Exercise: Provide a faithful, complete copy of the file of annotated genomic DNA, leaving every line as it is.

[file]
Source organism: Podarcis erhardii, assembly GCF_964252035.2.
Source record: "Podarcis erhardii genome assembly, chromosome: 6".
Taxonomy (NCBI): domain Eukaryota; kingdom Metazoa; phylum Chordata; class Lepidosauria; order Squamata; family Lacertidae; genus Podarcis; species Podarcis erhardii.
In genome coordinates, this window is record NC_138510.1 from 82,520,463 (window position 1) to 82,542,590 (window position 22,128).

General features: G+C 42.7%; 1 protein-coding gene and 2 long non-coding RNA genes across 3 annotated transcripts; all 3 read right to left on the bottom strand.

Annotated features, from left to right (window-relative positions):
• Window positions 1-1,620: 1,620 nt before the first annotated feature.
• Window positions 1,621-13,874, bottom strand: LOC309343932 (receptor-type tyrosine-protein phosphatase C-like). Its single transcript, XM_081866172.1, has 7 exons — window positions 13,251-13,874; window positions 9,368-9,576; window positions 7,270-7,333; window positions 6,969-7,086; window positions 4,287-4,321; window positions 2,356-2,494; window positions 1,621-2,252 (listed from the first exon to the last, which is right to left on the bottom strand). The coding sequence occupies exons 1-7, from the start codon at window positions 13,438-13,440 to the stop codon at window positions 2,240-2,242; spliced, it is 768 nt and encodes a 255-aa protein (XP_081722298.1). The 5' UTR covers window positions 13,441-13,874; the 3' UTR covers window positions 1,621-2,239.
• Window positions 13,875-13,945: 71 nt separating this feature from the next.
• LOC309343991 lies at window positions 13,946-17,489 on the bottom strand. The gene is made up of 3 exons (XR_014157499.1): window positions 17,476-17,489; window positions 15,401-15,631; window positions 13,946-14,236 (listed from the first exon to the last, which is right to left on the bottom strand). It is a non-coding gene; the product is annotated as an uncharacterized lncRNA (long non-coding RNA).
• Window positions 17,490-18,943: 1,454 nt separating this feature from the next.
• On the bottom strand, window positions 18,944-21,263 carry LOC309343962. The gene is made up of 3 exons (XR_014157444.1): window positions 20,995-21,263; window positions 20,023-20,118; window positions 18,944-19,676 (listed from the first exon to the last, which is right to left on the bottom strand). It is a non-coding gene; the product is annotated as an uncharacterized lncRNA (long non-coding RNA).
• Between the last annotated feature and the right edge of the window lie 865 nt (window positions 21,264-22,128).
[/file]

Source organism: Podarcis erhardii, assembly GCF_964252035.2.
Source record: "Podarcis erhardii genome assembly, chromosome: 6".
Taxonomy (NCBI): domain Eukaryota; kingdom Metazoa; phylum Chordata; class Lepidosauria; order Squamata; family Lacertidae; genus Podarcis; species Podarcis erhardii.
In genome coordinates, this window is record NC_138510.1 from 82,520,463 (window position 1) to 82,542,590 (window position 22,128).

General features: G+C 42.7%; 1 protein-coding gene and 2 long non-coding RNA genes across 3 annotated transcripts; all 3 read right to left on the bottom strand.

Annotated features, from left to right (window-relative positions):
• Window positions 1-1,620: 1,620 nt before the first annotated feature.
• Window positions 1,621-13,874, bottom strand: LOC309343932 (receptor-type tyrosine-protein phosphatase C-like). Its single transcript, XM_081866172.1, has 7 exons — window positions 13,251-13,874; window positions 9,368-9,576; window positions 7,270-7,333; window positions 6,969-7,086; window positions 4,287-4,321; window positions 2,356-2,494; window positions 1,621-2,252 (listed from the first exon to the last, which is right to left on the bottom strand). The coding sequence occupies exons 1-7, from the start codon at window positions 13,438-13,440 to the stop codon at window positions 2,240-2,242; spliced, it is 768 nt and encodes a 255-aa protein (XP_081722298.1). The 5' UTR covers window positions 13,441-13,874; the 3' UTR covers window positions 1,621-2,239.
• Window positions 13,875-13,945: 71 nt separating this feature from the next.
• LOC309343991 lies at window positions 13,946-17,489 on the bottom strand. The gene is made up of 3 exons (XR_014157499.1): window positions 17,476-17,489; window positions 15,401-15,631; window positions 13,946-14,236 (listed from the first exon to the last, which is right to left on the bottom strand). It is a non-coding gene; the product is annotated as an uncharacterized lncRNA (long non-coding RNA).
• Window positions 17,490-18,943: 1,454 nt separating this feature from the next.
• On the bottom strand, window positions 18,944-21,263 carry LOC309343962. The gene is made up of 3 exons (XR_014157444.1): window positions 20,995-21,263; window positions 20,023-20,118; window positions 18,944-19,676 (listed from the first exon to the last, which is right to left on the bottom strand). It is a non-coding gene; the product is annotated as an uncharacterized lncRNA (long non-coding RNA).
• Between the last annotated feature and the right edge of the window lie 865 nt (window positions 21,264-22,128).